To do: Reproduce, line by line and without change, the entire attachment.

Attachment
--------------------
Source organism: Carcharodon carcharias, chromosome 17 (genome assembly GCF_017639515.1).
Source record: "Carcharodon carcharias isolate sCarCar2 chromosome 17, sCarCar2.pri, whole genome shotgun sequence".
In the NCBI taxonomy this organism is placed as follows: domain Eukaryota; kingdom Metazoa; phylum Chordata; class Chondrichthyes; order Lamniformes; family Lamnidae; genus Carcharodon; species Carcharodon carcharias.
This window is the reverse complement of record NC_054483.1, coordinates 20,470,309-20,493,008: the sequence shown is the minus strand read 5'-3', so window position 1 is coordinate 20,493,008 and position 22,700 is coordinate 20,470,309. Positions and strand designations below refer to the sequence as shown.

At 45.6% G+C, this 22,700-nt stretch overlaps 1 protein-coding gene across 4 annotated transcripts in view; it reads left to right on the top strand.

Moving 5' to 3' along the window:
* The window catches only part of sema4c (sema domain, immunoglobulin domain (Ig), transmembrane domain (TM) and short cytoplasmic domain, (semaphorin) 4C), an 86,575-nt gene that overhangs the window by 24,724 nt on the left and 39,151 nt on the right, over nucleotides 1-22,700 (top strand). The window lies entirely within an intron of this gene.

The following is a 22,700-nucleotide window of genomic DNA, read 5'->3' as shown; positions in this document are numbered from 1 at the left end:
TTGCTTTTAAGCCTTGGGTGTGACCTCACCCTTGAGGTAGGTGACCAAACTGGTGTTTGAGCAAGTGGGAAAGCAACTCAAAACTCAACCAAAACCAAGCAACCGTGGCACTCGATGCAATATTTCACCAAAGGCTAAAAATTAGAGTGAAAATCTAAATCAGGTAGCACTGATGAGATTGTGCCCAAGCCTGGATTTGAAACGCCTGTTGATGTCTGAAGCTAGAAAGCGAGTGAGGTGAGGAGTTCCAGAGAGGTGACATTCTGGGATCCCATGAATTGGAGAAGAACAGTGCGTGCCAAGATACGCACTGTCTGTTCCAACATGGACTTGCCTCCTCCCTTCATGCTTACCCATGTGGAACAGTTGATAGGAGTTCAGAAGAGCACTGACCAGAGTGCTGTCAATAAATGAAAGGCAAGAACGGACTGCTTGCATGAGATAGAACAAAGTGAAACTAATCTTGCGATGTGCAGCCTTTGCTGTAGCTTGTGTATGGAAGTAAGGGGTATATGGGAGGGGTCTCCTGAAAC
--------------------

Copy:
Source organism: Carcharodon carcharias, chromosome 17 (genome assembly GCF_017639515.1).
Source record: "Carcharodon carcharias isolate sCarCar2 chromosome 17, sCarCar2.pri, whole genome shotgun sequence".
In the NCBI taxonomy this organism is placed as follows: domain Eukaryota; kingdom Metazoa; phylum Chordata; class Chondrichthyes; order Lamniformes; family Lamnidae; genus Carcharodon; species Carcharodon carcharias.
This window is the reverse complement of record NC_054483.1, coordinates 20,470,309-20,493,008: the sequence shown is the minus strand read 5'-3', so window position 1 is coordinate 20,493,008 and position 22,700 is coordinate 20,470,309. Positions and strand designations below refer to the sequence as shown.

At 45.6% G+C, this 22,700-nt stretch overlaps 1 protein-coding gene across 4 annotated transcripts in view; it reads left to right on the top strand.

Moving 5' to 3' along the window:
* The window catches only part of sema4c (sema domain, immunoglobulin domain (Ig), transmembrane domain (TM) and short cytoplasmic domain, (semaphorin) 4C), an 86,575-nt gene that overhangs the window by 24,724 nt on the left and 39,151 nt on the right, over nucleotides 1-22,700 (top strand). The window lies entirely within an intron of this gene.

The following is a 22,700-nucleotide window of genomic DNA, read 5'->3' as shown; positions in this document are numbered from 1 at the left end:
TTGCTTTTAAGCCTTGGGTGTGACCTCACCCTTGAGGTAGGTGACCAAACTGGTGTTTGAGCAAGTGGGAAAGCAACTCAAAACTCAACCAAAACCAAGCAACCGTGGCACTCGATGCAATATTTCACCAAAGGCTAAAAATTAGAGTGAAAATCTAAATCAGGTAGCACTGATGAGATTGTGCCCAAGCCTGGATTTGAAACGCCTGTTGATGTCTGAAGCTAGAAAGCGAGTGAGGTGAGGAGTTCCAGAGAGGTGACATTCTGGGATCCCATGAATTGGAGAAGAACAGTGCGTGCCAAGATACGCACTGTCTGTTCCAACATGGACTTGCCTCCTCCCTTCATGCTTACCCATGTGGAACAGTTGATAGGAGTTCAGAAGAGCACTGACCAGAGTGCTGTCAATAAATGAAAGGCAAGAACGGACTGCTTGCATGAGATAGAACAAAGTGAAACTAATCTTGCGATGTGCAGCCTTTGCTGTAGCTTGTGTATGGAAGTAAGGGGTATATGGGAGGGGTCTCCTGAAAC